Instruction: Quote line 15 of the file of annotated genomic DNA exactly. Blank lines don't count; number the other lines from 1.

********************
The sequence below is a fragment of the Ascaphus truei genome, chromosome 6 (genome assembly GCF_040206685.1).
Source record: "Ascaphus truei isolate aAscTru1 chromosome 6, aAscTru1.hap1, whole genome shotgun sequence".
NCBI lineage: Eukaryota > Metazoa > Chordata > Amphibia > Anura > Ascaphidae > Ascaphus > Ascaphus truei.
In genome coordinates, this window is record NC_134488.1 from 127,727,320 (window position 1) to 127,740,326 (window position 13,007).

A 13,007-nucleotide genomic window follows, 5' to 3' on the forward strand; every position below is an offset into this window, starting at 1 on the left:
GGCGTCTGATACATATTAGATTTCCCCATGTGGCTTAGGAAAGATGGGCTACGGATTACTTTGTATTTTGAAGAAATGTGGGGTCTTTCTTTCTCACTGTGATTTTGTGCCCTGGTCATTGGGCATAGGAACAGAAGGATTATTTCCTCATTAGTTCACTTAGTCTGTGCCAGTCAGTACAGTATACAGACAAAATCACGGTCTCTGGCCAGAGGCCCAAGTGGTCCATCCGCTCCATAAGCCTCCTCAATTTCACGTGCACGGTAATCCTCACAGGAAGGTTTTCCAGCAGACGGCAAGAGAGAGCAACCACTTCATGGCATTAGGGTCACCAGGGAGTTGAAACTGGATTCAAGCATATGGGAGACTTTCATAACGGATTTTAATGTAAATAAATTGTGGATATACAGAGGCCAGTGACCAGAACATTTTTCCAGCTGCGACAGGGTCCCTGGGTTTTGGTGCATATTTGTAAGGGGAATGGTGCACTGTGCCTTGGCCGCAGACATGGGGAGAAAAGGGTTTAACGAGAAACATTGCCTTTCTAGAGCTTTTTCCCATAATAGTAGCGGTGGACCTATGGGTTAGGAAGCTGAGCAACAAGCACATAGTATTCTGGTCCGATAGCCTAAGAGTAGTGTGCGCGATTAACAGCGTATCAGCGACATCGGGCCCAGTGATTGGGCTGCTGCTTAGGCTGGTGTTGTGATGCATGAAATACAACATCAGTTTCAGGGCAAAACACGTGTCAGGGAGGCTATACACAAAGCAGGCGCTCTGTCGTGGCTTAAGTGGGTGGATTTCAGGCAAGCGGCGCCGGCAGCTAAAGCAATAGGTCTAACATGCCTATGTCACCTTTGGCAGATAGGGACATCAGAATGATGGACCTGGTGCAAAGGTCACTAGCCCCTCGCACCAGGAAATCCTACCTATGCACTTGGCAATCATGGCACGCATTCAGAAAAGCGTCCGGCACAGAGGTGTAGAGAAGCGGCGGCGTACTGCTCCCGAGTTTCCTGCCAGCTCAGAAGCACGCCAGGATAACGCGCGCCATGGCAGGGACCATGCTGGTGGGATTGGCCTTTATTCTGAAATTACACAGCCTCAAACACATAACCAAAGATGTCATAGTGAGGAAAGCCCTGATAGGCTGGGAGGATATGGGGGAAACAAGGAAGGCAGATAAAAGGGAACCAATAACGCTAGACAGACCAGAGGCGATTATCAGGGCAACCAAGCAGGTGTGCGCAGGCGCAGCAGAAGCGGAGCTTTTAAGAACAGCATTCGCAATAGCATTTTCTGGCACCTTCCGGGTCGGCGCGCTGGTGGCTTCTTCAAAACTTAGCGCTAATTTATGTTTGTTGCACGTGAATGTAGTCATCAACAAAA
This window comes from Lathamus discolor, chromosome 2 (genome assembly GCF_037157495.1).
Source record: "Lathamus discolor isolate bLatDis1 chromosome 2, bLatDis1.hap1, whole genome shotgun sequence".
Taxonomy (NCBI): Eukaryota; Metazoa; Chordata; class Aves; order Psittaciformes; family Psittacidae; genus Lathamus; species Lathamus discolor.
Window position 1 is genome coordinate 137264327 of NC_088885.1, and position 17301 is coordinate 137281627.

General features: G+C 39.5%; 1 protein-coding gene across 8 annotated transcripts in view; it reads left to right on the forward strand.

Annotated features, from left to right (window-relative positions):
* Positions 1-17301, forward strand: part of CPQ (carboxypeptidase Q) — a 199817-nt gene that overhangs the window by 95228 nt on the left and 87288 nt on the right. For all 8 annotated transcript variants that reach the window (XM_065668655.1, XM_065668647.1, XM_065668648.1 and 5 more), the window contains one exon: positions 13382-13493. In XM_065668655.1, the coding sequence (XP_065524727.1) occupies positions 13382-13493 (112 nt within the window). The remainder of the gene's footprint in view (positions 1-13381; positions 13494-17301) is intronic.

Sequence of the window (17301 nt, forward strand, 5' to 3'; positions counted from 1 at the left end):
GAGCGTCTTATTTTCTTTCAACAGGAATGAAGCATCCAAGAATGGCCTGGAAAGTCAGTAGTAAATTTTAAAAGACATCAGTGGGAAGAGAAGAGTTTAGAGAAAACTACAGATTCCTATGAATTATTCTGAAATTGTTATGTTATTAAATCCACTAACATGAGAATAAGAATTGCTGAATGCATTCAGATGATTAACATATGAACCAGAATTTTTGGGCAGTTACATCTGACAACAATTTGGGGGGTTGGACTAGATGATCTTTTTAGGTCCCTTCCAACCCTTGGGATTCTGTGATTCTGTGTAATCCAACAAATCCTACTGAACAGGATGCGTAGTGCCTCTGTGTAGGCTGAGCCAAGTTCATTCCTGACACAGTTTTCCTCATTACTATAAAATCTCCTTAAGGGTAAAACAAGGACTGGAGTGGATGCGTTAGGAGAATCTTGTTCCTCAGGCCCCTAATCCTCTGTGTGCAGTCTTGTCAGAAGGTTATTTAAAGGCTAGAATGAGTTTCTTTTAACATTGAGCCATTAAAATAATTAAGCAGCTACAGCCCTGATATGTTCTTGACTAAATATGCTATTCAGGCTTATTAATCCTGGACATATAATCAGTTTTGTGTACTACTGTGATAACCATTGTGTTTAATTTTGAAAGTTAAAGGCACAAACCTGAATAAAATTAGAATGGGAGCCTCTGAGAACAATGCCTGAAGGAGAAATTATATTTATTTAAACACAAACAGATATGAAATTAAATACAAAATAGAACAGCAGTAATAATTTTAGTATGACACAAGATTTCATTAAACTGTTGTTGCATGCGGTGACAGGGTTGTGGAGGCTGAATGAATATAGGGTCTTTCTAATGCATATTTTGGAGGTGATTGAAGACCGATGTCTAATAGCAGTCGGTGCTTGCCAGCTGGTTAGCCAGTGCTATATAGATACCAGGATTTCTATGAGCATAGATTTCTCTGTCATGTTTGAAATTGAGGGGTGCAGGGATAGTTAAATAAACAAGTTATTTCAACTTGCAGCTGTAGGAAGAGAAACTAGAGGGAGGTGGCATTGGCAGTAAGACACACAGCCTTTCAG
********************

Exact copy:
GAGCGTCTTATTTTCTTTCAACAGGAATGAAGCATCCAAGAATGGCCTGGAAAGTCAGTAGTAAATTTTAAAAGACATCAGTGGGAAGAGAAGAGTTTAGAGAAAACTACAGATTCCTATGAATTATTCTGAAATTGTTATGTTATTAAATCCACTAACATGAGAATAAGAATTGCTGAATGCATTCAGATGATTAACATATGAACCAGAATTTTTGGGCAGTTACATCTGACAACAATTTGGGGGGTTGGACTAGATGATCTTTTTAGGTCCCTTCCAACCCTTGGGATTCTGTGATTCTGTGTAATCCAACAAATCCTACTGAACAGGATGCGTAGTGCCTCTGTGTAGGCTGAGCCAAGTTCATTCCTGACACAGTTTTCCTCATTACTATAAAATCTCCTTAAGGGTAAAACAAGGACTGGAGTGGATGCGTTAGGAGAATCTTGTTCCTCAGGCCCCTAATCCTCTGTGTGCAGTCTTGTCAGAAGGTTATTTAAAGGCTAGAATGAGTTTCTTTTAACATTGAGCCATTAAAATAATTAAGCAGCTACAGCCCTGATATGTTCTTGACTAAATATGCTATTCAGGCTTATTAATCCTGGACATATAATCAGTTTTGTGTACTACTGTGATAACCATTGTGTTTAATTTTGAAAGTTAAAGGCACAAACCTGAATAAAATTAGAATGGGAGCCTCTGAGAACAATGCCTGAAGGAGAAATTATATTTATTTAAACACAAACAGATATGAAATTAAATACAAAATAGAACAGCAGTAATAATTTTAGTATGACACAAGATTTCATTAAACTGTTGTTGCATGCGGTGACAGGGTTGTGGAGGCTGAATGAATATAGGGTCTTTCTAATGCATATTTTGGAGGTGATTGAAGACCGATGTCTAATAGCAGTCGGTGCTTGCCAGCTGGTTAGCCAGTGCTATATAGATACCAGGATTTCTATGAGCATAGATTTCTCTGTCATGTTTGAAATTGAGGGGTGCAGGGATAGTTAAATAAACAAGTTATTTCAACTTGCAGCTGTAGGAAGAGAAACTAGAGGGAGGTGGCATTGGCAGTAAGACACACAGCCTTTCAG